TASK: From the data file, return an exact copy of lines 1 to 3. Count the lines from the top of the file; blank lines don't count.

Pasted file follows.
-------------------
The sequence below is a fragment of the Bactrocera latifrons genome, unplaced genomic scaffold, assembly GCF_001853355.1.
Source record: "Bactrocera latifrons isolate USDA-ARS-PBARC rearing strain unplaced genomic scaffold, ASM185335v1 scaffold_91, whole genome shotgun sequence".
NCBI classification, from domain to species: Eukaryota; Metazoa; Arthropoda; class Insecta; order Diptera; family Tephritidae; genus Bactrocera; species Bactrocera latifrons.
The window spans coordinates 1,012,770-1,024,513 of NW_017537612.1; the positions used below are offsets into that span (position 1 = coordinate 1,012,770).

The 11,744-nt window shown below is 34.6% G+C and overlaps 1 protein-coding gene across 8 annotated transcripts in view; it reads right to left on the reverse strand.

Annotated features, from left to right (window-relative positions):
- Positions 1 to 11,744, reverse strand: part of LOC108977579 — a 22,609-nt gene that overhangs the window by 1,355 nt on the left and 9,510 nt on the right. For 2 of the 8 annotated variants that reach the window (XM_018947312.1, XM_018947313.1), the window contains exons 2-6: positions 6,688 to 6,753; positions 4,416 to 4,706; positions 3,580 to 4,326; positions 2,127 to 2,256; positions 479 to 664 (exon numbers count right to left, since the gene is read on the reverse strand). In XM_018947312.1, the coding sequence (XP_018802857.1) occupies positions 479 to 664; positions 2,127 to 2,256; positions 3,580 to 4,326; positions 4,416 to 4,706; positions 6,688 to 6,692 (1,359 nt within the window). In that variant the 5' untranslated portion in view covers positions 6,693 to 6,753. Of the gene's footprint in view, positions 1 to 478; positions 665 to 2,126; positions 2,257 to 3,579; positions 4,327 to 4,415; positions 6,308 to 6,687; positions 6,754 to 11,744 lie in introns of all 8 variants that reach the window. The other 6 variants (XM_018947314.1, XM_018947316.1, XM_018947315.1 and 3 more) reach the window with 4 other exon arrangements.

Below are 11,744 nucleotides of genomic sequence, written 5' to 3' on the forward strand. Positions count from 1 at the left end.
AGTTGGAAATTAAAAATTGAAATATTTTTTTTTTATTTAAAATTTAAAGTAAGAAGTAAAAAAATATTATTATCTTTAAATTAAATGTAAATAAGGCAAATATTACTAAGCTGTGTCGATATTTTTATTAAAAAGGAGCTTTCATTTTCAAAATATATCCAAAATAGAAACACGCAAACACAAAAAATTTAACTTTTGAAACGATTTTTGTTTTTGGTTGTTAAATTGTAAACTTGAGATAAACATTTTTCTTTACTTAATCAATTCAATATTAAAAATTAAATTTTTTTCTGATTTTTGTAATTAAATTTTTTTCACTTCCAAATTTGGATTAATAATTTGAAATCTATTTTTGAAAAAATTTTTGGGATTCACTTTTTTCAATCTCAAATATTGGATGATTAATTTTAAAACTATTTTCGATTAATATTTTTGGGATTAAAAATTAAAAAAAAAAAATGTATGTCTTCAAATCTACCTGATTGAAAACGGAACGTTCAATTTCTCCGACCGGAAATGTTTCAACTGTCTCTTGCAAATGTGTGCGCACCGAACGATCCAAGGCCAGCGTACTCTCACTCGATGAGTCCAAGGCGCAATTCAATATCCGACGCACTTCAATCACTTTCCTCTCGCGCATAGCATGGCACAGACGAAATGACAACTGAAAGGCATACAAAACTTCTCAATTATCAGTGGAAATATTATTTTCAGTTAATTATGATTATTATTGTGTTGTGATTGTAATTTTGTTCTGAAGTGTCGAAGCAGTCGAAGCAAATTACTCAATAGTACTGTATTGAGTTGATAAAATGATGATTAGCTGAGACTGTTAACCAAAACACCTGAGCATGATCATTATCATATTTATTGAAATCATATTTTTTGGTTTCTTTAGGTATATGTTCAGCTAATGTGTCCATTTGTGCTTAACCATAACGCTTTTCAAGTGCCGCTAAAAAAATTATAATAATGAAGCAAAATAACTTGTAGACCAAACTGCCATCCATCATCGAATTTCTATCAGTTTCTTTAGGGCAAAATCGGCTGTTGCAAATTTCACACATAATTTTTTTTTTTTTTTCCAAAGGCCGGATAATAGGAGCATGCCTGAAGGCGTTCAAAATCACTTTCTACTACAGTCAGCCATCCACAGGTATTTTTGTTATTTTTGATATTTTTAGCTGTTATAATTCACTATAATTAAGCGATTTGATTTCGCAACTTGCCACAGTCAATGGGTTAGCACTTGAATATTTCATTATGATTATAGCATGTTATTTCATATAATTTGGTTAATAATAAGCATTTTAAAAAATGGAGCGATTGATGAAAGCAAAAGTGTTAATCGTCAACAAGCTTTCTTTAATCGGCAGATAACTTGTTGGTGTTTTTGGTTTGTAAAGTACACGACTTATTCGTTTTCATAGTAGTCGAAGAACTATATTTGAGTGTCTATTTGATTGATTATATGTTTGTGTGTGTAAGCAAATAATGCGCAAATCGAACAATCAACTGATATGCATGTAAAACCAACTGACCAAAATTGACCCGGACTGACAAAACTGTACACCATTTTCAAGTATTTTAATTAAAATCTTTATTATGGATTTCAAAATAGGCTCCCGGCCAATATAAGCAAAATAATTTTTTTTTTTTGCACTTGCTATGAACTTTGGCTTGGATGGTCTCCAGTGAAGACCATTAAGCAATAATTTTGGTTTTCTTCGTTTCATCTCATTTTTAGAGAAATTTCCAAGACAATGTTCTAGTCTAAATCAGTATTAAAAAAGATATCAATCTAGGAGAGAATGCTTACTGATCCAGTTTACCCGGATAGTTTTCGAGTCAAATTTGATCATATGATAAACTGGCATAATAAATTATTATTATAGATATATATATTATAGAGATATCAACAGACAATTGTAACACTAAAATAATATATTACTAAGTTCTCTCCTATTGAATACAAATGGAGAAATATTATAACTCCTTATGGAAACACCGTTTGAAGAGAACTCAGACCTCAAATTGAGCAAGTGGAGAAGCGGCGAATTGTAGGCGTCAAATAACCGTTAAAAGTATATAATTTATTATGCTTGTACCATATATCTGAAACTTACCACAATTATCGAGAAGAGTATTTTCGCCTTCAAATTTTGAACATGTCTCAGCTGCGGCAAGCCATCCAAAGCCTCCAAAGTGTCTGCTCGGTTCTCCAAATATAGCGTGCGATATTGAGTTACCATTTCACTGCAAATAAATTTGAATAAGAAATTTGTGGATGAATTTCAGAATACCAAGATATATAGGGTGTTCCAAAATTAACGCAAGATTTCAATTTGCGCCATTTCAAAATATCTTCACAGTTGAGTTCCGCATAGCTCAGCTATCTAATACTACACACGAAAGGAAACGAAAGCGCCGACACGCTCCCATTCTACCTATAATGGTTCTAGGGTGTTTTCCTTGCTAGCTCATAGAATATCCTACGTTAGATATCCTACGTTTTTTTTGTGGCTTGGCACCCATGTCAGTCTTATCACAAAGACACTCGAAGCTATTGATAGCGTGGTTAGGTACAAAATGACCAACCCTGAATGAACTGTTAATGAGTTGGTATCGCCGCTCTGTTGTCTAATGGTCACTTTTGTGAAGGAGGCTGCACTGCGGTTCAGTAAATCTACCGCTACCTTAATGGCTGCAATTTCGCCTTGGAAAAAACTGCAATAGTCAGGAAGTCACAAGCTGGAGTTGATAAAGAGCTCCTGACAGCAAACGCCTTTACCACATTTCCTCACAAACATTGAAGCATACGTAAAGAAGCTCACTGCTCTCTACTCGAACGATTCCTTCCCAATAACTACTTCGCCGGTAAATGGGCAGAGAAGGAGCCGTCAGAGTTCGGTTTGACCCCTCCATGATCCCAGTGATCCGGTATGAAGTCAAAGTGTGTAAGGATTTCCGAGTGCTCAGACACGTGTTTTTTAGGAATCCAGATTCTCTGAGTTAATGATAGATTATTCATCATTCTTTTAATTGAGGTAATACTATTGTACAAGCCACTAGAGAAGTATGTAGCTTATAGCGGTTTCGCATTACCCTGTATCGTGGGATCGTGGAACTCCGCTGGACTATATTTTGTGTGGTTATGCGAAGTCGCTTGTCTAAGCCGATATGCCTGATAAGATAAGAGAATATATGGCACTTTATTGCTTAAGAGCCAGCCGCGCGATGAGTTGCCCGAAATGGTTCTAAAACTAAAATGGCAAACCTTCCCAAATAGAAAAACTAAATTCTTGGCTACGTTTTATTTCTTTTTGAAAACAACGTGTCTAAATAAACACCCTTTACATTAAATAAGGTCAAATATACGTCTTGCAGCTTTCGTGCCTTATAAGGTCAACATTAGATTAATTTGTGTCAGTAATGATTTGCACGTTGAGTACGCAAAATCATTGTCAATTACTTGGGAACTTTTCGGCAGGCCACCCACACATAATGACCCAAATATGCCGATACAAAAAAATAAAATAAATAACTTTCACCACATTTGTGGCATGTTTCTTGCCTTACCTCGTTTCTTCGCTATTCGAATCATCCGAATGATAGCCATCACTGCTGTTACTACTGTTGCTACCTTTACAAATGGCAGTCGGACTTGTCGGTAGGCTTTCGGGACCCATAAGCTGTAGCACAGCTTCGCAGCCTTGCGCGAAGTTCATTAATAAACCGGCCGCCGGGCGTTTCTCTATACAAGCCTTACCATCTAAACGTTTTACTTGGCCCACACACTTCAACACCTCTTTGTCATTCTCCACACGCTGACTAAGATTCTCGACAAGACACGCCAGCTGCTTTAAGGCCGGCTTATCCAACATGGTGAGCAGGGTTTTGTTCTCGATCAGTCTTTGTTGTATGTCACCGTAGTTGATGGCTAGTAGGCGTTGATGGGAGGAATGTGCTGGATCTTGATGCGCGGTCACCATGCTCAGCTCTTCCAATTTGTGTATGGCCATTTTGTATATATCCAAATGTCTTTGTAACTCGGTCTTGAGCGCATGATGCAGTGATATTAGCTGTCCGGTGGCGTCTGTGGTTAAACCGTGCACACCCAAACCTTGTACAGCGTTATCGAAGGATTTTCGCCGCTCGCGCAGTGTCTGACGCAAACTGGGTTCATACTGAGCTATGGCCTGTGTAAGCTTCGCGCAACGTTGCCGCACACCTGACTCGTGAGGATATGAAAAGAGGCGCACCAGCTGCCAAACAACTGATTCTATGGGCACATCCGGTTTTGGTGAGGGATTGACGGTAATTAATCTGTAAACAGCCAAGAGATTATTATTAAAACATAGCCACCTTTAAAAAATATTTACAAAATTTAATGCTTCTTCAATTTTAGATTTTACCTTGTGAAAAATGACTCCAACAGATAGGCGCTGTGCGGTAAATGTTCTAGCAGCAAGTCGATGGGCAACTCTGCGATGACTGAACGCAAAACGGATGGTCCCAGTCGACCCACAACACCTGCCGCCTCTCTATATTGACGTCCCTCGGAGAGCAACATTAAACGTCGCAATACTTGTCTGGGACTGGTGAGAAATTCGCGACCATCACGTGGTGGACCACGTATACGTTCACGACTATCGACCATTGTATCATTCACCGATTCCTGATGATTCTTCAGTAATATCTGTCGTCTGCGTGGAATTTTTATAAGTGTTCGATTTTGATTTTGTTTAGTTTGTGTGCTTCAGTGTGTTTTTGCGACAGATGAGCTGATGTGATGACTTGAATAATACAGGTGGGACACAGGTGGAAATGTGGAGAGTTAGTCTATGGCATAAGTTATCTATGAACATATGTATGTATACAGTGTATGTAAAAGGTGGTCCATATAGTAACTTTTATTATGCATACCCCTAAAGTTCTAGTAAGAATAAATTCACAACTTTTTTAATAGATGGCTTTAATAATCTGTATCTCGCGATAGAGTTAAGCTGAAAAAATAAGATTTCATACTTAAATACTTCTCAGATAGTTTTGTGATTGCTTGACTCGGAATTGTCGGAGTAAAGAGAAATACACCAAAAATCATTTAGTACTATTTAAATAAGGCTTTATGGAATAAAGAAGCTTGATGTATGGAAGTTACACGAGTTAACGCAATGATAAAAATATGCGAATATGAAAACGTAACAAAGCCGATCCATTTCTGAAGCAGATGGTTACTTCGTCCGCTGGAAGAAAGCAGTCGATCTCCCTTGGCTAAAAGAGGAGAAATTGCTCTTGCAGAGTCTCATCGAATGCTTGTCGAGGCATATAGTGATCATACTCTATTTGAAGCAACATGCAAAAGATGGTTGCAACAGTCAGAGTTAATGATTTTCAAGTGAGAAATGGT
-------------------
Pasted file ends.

The sequence below is a fragment of the Bactrocera latifrons genome, unplaced genomic scaffold, assembly GCF_001853355.1.
Source record: "Bactrocera latifrons isolate USDA-ARS-PBARC rearing strain unplaced genomic scaffold, ASM185335v1 scaffold_91, whole genome shotgun sequence".
NCBI classification, from domain to species: Eukaryota; Metazoa; Arthropoda; class Insecta; order Diptera; family Tephritidae; genus Bactrocera; species Bactrocera latifrons.